A Photo Tour of South Fork up to Dry Lake

Southern California and far-away places. Hiking, wildlife, cycling etc.

A Photo Tour of South Fork up to Dry Lake

Postby zippetydude » Sun Jul 23, 2017 12:15 pm

I went up Saturday and found a very different wilderness. The forest is largely going to turn into either meadows or brush for a while. I'm hoping it turns out to be meadows. Anyway, without further ado, we will start above Horse Meadow. There is severe burning before you get to Horse Meadow, but the meadow and cabins seem to have had no damage at all. The buckthorn area above Horse Meadow burned, and the brush is rejuvenating quickly, but the intensity of the flames seems to have killed most of the trees. Here is a view of the area:

ImageIMG_0069 by zippetydude, on Flickr

And here is the old wilderness sign at Poop Out Hill:

ImageIMG_0009 by zippetydude, on Flickr

And here is the trail leading out into the wilderness from the sign.

ImageIMG_0010 by zippetydude, on Flickr

Poop Out Hill as seen from the trail.

ImageIMG_0011 by zippetydude, on Flickr

Remember all the tumbled dead trees that used to lie in the avalanche chute? No more!

ImageIMG_0063 by zippetydude, on Flickr

Wildflowers amongst the burned out trees.

ImageIMG_0062 by zippetydude, on Flickr

The sign at the turn to the Lost Lake trail is all burned out but the South Fork Meadows area has only spotty damage. The sign is still fine:

ImageIMG_0057 by zippetydude, on Flickr

Just before the trail leading up to Dry Lake:

ImageIMG_0044 by zippetydude, on Flickr

I prefer to take the xc route up the ravine because in good rain years like this one there are two delightful springs about a quarter mile up on the right hand side.

ImageIMG_0042 by zippetydude, on Flickr

ImageIMG_0019 by zippetydude, on Flickr

A couple snags that won't be standing much longer:

ImageIMG_0015 by zippetydude, on Flickr

Dry Lake as seen from the trail as you arrive from South Fork:

ImageIMG_0021 by zippetydude, on Flickr

There is still water in Dry Lake:

ImageIMG_0039 by zippetydude, on Flickr

And the view from the other side of the lake shows some burning took place above the north side of the lake.

ImageIMG_0036 by zippetydude, on Flickr

I went up to see if there is water at Lodge pole Spring. Yes, there is. It is fairly high up and you first find a little standing pool. Maybe 100 feet or so farther up it is actually a small, gurgling creek with decent flow. Going on up the hill, the manzanita has been burned out, so the route is now navigable.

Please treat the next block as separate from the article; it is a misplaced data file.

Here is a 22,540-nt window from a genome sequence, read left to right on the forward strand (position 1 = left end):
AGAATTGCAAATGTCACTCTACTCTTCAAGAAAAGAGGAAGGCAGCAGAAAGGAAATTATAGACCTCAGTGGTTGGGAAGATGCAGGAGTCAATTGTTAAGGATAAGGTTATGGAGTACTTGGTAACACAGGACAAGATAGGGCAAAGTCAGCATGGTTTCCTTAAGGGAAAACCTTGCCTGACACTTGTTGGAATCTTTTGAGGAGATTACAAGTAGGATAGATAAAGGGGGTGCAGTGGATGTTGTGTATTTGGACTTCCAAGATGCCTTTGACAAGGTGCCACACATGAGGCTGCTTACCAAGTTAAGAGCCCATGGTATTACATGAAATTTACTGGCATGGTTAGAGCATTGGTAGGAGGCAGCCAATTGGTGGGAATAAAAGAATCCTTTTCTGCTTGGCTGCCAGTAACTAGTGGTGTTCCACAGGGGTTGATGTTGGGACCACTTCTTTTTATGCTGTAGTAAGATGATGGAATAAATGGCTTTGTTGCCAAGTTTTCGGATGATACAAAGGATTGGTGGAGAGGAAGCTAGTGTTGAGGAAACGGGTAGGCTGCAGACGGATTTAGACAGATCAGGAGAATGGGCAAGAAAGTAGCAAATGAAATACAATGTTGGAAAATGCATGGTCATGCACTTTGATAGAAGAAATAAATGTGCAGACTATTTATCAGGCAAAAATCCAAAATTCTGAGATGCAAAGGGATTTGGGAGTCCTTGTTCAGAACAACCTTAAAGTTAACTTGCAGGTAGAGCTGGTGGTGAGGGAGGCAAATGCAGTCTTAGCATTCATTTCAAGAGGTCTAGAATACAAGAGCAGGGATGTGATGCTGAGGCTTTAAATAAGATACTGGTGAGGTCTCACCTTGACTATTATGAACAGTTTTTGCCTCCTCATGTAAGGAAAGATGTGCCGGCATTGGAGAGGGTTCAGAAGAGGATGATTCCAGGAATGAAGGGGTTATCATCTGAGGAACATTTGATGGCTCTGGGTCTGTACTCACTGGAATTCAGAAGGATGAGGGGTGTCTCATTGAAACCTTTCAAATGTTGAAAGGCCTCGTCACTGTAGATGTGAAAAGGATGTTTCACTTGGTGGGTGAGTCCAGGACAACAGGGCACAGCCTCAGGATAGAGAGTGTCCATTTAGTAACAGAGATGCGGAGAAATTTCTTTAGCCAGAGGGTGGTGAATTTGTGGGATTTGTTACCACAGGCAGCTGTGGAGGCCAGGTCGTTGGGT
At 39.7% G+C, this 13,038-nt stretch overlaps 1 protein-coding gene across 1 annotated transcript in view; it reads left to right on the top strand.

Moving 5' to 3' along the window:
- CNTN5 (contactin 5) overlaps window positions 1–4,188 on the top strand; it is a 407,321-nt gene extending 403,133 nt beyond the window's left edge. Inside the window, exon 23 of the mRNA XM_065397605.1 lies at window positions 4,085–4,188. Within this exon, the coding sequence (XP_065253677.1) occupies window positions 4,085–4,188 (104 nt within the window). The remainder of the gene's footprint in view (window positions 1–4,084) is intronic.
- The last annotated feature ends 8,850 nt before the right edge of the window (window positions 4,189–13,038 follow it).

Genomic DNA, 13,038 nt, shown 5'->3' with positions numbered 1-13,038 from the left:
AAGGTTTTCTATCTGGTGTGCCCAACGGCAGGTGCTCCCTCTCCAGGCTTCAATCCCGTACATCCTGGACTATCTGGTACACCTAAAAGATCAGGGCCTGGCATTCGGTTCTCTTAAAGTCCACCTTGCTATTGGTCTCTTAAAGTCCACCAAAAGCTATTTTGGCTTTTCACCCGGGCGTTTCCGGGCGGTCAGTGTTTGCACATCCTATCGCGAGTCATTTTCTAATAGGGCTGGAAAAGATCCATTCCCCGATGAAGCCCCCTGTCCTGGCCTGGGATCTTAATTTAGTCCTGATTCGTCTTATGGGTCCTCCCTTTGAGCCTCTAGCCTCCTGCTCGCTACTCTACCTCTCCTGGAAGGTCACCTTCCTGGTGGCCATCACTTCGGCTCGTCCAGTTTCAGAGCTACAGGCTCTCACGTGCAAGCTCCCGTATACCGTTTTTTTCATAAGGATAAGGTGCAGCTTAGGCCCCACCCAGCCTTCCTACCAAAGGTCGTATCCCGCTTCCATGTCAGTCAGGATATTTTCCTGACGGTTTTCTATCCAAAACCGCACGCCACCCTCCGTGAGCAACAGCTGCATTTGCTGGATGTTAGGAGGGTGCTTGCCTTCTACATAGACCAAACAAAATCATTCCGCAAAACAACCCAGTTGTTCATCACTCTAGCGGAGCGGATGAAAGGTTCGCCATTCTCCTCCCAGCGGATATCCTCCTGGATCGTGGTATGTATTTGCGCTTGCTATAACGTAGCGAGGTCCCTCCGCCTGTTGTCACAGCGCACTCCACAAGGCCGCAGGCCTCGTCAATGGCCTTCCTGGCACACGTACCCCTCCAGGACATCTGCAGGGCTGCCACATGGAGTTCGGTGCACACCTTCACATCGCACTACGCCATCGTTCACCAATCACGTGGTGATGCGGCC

ImageIMG_0025 by zippetydude, on Flickr

There are many "smoulder pits" where a fallen tree continued to smoulder until even its stump was turned to ash, then the winter washed even that away. It looks like the tree just evaporated! Note the hole in the foreground and the blank line leading away. In the second picture you can see the top of the log where it did not burn.

ImageIMG_0024 by zippetydude, on Flickr

ImageIMG_0023 by zippetydude, on Flickr

From way up on the ridge above Lodge pole, I zoomed in to see the damage to the west of Dry Lake.

ImageIMG_0029 by zippetydude, on Flickr

That's a fairly clear picture of what I observed. I ended up going xc from the ridge above Lodge Pole over to the ridge that has the Fish Creek Trail just as it comes together with Mineshaft Saddle. Fish Creek Trail is still closed so I did not explore eastward on that trail.

The entire east face of San G and all the area around Mineshaft suffered no burning whatsoever as far as I could see. The area appears to have been untouched. All in all, there was much more damage up the SF drainage and in the ravine going toward Dry Lake than I had expected, with near total burning. Everywhere else that I traveled it was only intermittent and many areas were untouched. Surprisingly, even the burned areas still come across (at least to me) as beautiful wilderness, just in a different form than before.

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Re: A Photo Tour of South Fork up to Dry Lake

Postby Ed » Sun Jul 23, 2017 12:37 pm

Thanks for the photos, Zip. I too hope that it turns into meadows, not brush. Not like Cuyamaca State Park, which burned in the October 2003 Cedar Fire. The park had what I considered to be the finest pine forest in Southern California. On a winter day you could believe that you were in the Pacific Northwest. Now it is an ocean on impenetrable brush. I don't know what the determining factors are. Perhaps the higher altitudes of the Lake Fire favor less brush.
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